The musical is partly inspired by the story of Saartjie Baartman, too, the South African woman who was tragically exploited in European freak shows, used as a scientific specimen to support theories about racial inferiority, then dissected and displayed in museums until 1974. Thankfully, her remains were finally sent home to be buried with honor in 2002. Like Baartman, Bella has a big booty, and her grandmother boasts that they are descended from an itty-bitty girl who came from Africa, but never forgot her pride in her roots. (The itty-bitty girl's spirit is depicted as a woman in a body stocking suit probably similar to Baartman's actual costume in her shows.) In the way of tall tales, Bella's booty has magical powers, saving her from a white man's attempt to rape her, as well as a train robbery and a huge fall down the mountainside. Unfortunately, Bella is exploited for her booty too, getting talked into joining a circus for fame and fortune, only to discover that she will be a primitive Princess Ooga-Booga "captured" from darkest Africa and turned into white man's servant. Fortunately, Bella is able to turn the tables to change the degrading act and regain some of her dignity, but the show business life costs her dearly, and she turns to drugs and alcohol (as I think Baartman did in her final days). But Bella finds redemption with help from her family, and the story stays upbeat, celebrating the diversity of forgotten American history.

The songs were really great, with wonderful performers. They even got a standing ovation in the end. Also, they mentioned that the show is going to New York in the spring 2017. I wonder if the whole cast will go? I wish them luck.

Tuesday, October 11, 2016

Fall TV

Finally, Supergirl is back! The move to the CW seems okay so far, but I'm upset that they suddenly dropped the Kara/James relationship after building to it the whole first season. I guess if the show stops doing love triangles and other romantic nonsense, that will be fine, but it does seem abrupt to end that plot instead of just shoving the relationship into the background. They could have followed the example of Jake/Amy on Brooklyn Nine-Nine last year, keeping them low-key and stable while the plots focus on the core team working together. Oh well. I hope Superman doesn't get annoying, and I can't wait for Lynda Carter to guest star as President.

As for new shows, I'm enjoying The Good Place, Speechless, Pitch, and now Timeless. I'm also watching Designated Survivor mostly waiting for Maggie Q and Malik Yoba to get something important to do. I was frustrated that the President chose that scumbag liar for his Chief of Staff; he could have kept the guy around to be his devil's advocate without elevating him above his true ally. So annoying; but I guess the writers want irony and drama about the Chief of Staff conspiring against the President. Whatever. I enjoy Timeless a lot more, especially last night's episode about Lincoln's assassination. Rufus got to talk with black soldiers after the war, and write their notices to find their families. It was really touching, in the midst of the main plot, and I am curious about the Rittenhouse conspiracy involving the tech mogul played by that British guy from You, Me, and the Apocalypse. I hope the ratings will stay good.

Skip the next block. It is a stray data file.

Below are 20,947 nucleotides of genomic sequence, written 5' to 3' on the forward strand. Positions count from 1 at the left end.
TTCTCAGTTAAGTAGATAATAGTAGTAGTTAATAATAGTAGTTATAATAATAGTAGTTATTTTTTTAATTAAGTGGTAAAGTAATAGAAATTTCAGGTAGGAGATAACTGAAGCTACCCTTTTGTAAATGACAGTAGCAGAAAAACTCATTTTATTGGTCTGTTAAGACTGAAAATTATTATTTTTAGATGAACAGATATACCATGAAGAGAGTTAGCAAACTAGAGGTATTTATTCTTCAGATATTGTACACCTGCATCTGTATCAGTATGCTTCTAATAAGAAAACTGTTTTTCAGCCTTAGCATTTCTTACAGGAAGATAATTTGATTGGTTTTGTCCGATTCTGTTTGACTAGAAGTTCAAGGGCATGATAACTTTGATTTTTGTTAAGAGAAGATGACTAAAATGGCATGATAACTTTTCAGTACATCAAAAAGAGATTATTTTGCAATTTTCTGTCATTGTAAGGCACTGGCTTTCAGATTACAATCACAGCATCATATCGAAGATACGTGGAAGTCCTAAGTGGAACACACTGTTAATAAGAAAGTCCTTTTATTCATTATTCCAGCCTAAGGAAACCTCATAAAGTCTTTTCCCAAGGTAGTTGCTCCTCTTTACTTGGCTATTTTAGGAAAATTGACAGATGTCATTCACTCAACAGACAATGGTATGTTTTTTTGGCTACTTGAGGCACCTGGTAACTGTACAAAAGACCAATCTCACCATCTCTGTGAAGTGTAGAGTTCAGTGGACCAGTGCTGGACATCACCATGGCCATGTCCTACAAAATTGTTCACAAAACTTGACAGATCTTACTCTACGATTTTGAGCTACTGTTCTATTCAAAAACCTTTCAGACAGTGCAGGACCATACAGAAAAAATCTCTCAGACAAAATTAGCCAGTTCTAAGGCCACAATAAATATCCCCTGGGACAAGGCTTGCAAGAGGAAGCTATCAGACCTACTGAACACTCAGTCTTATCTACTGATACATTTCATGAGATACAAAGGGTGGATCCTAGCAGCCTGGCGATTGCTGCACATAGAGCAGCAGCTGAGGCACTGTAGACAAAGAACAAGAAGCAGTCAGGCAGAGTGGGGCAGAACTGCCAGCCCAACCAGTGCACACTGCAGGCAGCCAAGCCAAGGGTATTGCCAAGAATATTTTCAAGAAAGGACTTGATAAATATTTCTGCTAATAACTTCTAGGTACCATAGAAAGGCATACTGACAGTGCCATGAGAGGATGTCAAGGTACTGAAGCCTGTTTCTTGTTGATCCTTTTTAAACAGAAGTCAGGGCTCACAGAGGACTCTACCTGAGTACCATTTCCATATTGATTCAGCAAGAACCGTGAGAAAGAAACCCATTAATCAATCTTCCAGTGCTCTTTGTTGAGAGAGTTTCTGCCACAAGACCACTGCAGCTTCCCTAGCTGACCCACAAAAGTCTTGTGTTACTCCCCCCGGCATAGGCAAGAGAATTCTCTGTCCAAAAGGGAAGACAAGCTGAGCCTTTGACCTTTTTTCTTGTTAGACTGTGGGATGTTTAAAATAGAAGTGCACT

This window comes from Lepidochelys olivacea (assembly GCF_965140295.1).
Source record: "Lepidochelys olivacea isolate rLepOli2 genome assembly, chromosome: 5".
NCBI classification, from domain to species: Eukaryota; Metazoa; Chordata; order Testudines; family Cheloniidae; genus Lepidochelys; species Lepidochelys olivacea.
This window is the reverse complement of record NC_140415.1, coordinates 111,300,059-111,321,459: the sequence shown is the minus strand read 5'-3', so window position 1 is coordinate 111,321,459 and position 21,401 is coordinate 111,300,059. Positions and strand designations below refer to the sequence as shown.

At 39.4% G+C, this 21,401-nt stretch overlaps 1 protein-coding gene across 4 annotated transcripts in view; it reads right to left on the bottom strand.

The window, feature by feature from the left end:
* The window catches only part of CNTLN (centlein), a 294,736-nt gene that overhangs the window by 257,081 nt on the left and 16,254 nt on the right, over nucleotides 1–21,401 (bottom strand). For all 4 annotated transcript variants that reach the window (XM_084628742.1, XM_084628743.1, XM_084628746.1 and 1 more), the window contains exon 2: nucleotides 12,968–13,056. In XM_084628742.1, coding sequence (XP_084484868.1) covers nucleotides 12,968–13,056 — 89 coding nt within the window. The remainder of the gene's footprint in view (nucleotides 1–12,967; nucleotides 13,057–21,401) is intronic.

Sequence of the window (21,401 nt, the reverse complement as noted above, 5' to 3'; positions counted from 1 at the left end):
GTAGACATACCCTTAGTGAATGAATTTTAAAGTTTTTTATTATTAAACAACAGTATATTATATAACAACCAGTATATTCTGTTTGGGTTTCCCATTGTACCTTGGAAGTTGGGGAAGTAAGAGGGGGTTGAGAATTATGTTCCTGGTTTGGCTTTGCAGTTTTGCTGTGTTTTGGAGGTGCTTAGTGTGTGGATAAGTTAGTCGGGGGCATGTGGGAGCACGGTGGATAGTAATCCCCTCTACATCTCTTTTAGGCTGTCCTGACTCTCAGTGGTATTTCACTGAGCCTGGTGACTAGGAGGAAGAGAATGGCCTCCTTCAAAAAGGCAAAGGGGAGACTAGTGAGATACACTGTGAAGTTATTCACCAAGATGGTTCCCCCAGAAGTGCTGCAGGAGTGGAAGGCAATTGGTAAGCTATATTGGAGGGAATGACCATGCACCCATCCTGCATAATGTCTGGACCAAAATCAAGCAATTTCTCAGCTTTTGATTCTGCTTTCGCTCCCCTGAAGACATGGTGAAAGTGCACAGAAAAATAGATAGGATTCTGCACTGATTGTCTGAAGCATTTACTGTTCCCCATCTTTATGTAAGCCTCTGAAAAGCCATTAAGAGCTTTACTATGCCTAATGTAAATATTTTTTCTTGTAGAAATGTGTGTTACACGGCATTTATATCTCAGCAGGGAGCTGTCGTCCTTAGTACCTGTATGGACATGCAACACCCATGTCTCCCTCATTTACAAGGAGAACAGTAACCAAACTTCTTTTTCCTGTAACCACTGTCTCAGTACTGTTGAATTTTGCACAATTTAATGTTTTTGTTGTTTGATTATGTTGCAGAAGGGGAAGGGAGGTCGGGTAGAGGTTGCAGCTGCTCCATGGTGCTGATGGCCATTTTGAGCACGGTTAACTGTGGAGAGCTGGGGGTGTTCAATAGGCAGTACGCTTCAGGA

As for movies, I saw Queen of Katwe and Birth of a Nation recently. I liked Katwe more and wish it had been more successful. You don't have to know chess, and there was plenty of family drama to be interesting. I look forward to seeing Loving soon.

Tuesday, September 27, 2016

Sudden Chill

Well, fall temperatures abruptly arrived yesterday, after I feared we would never be rid of summer highs. I hope it will rain more now, but not get cold enough for sleet or ice yet.

In stores, I was able to find the Lego banana suit minifigure finally, as well as an ice queen to hang out with Maleficient. I also got a couple of mariachi guys, but I don't mind that duplication. Maybe I'll get enough to have a big mariachi band.

I can't wait for my vacation days in October, because I'm so worn out from work and need to recuperate at home for a while. I even bought tickets to a play called Bella about Buffalo soldiers and such in the Wild West, so that will be fun. When I have time, I want to try writing again and do some more home improvement, like putting up shelves.

Wednesday, September 7, 2016

Playing Around

I've refreshed the design of the Blog since my last background image disappeared, and I finally have a working graphics program that can save transparent PNG images for my header. Might tweak it a bit more later.

I'm on a Lego kick lately, buying new minifigures and trying to figure out the dot codes on the bags. I managed to get a Disney Maleficent last month, but now they have new minifigs and I can't find the banana suit guy yet. At least I found an affordable Lego set with Black Widow on an awesome motorcycle, along with Falcon with wings. The only thing I don't like is that Black Widow's hair looks more tan brown than red. I'm debating whether to try painting it red or coloring it with a marker.

50 State strategy

Yay! This week there's a poll out showing that Texas is a "toss-up" state in presidential election, and the Dallas Morning News endorsed Hillary today. Of course there are skeptics that say the poll is an outlier, and we'll need further confirmation. But I'm glad for any shred of hope, like the ruling striking down the voter ID law. There's going to be some "temporary" changes for this election, but I hope the Supreme Court gives a final ruling, or at least has a tie-vote, so the law can be shut down for good.